National Supply of Homes For Sale Rises to 3.3 months in June 2019

By Shu Chen Housing Affordability, Real Estate

With home prices reaching new highs in the longest economic expansion in U.S. history[1], affordability has become a concern and is pushing potential homebuyers away. This in turn has caused for-sale housing inventories to increase after hitting historical lows last year. Nationally, the number of homes for sale equated to a 3.3-month supply[2] in June 2019, up from a 2.8-month supply in June 2018.

High-Priced Homes Have the Most Supply

Figure 1 breaks out the months of supply for June of each year into four price tiers: low price (0-75 percent of the median list price), low-to-middle price (75-100 percent of the median list price), middle-to-moderate price (100-125 percent of the median list price) and high price (125 percent or more of the median list price). Supply is lowest for the low-to-middle and middle-to-moderate price tiers and highest for the high and low-price tiers.

Here’s how each price tier’s months of supply in June 2019 compares with history:

  • The low-price tier had a 3.5-month supply in June, up from 3 months in June 2018 and about one-third of its peak in January 2008.
  • The low- to middle-price tier had a 2.6-month supply in June, up from 2.2 months in June 2018. The June 2019 supply was about one-fifth of its January 2009 peak.
  • The middle- to moderate-price tier had a 2.8-month supply in June, up from 2.3 months in June 2018. The June 2019 supply was about one-fifth of its January 2009 peak.
  • The high-price tier had a 3.9-month supply in June, up 0.6 months from June 2018. The June 2019 supply was about one-quarter of its January 2009 peak.

Homes Don't Spend on the Market

With demand strong and supply tight, many homes didn’t spend long on the market in 2019. Figure 2 shows that over the past two years the share of homes selling within 30 days of the initial list date[3] has been at the highest level since 2000. In June 2019, the share selling within 30 days was 26.2%, higher than the pre-crisis peak of 20.8% in August 2004 and double the level during the January 2008 trough. Figure 3 shows the share of the for-sale inventory that was on the market for more than 180 days. In June 2019, that share was 20.3%, which was about the same with the 2018 average of 19.2% but only about half of the March 2009 peak of 36.1%.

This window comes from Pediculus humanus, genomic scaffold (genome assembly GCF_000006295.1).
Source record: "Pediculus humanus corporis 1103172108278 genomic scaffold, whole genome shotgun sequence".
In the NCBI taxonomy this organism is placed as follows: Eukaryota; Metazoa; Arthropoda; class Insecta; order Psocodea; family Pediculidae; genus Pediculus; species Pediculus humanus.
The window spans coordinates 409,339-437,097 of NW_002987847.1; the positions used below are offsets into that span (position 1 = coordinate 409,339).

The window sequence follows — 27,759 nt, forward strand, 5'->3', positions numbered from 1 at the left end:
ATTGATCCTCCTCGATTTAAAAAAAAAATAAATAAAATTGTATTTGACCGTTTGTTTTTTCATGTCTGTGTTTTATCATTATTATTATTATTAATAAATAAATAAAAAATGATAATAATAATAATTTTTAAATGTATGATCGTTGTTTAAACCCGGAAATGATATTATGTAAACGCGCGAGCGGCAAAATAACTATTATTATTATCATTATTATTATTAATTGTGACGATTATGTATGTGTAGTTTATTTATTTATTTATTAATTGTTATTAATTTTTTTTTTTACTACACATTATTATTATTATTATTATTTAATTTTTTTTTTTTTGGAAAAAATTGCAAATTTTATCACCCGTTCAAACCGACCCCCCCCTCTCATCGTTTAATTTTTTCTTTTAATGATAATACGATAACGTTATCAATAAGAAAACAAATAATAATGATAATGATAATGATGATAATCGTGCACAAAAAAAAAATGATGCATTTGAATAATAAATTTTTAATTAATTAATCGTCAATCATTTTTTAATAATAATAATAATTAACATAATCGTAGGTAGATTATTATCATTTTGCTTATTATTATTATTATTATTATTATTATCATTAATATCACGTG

State Inventory at Low Levels

Figure 4 shows the months of supply in the U.S. (based on data for 51 metropolitan areas) and selected metropolitan areas in June 2019 and June 2018. Nationwide, the inventory increased 7.5% year-over-year in June, with the supply at 3.3 months in June 2019 compared with 2.8 months in June 2018. Out of 20 metropolitan areas, 18 showed increases in months’ supply this June compared with a year earlier. Miami had the largest increase in supply, gaining 2.1 months, from 7.7 in June 2018 to 9.8 in June 2019.

Supply Is Up in Most Large Metros

[1] Special Report: The Role of Housing in the Longest Economic Expansion https://www.corelogic.com/downloadable-docs/corelogic_2019_specialreport.pdf

[2] The months of supply, or months of inventory, is calculated as the ratio of the for-sale inventory at the end of the month to the number of homes sold during the same month, and represents the number of months it would take to sell the inventory at that month’s sales pace. The U.S. statistics are based on data for 51 metropolitan areas. To determine the price tier, the median list price was the median of homes listed in the 51 metropolitan areas for the given month.

[3] Figures 2 and 3 show a rolling 12-month average.

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